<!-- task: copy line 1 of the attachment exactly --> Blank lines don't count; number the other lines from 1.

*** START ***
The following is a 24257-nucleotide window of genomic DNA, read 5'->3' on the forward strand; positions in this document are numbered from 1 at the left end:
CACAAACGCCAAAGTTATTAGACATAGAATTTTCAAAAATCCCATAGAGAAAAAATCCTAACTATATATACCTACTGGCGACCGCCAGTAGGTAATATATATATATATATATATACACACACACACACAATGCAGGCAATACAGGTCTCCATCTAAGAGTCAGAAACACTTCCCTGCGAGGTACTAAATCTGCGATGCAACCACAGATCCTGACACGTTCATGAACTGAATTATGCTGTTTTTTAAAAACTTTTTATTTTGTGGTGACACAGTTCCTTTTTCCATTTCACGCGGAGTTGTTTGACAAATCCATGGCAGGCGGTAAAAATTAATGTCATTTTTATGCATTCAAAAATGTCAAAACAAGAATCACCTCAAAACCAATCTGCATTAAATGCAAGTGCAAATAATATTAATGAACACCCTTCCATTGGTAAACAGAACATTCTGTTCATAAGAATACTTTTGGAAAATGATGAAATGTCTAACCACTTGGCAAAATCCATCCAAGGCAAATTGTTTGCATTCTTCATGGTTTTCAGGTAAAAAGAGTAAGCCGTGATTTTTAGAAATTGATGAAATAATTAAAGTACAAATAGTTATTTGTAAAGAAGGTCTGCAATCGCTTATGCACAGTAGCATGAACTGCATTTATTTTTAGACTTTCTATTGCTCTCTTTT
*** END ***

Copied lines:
The following is a 24257-nucleotide window of genomic DNA, read 5'->3' on the forward strand; positions in this document are numbered from 1 at the left end: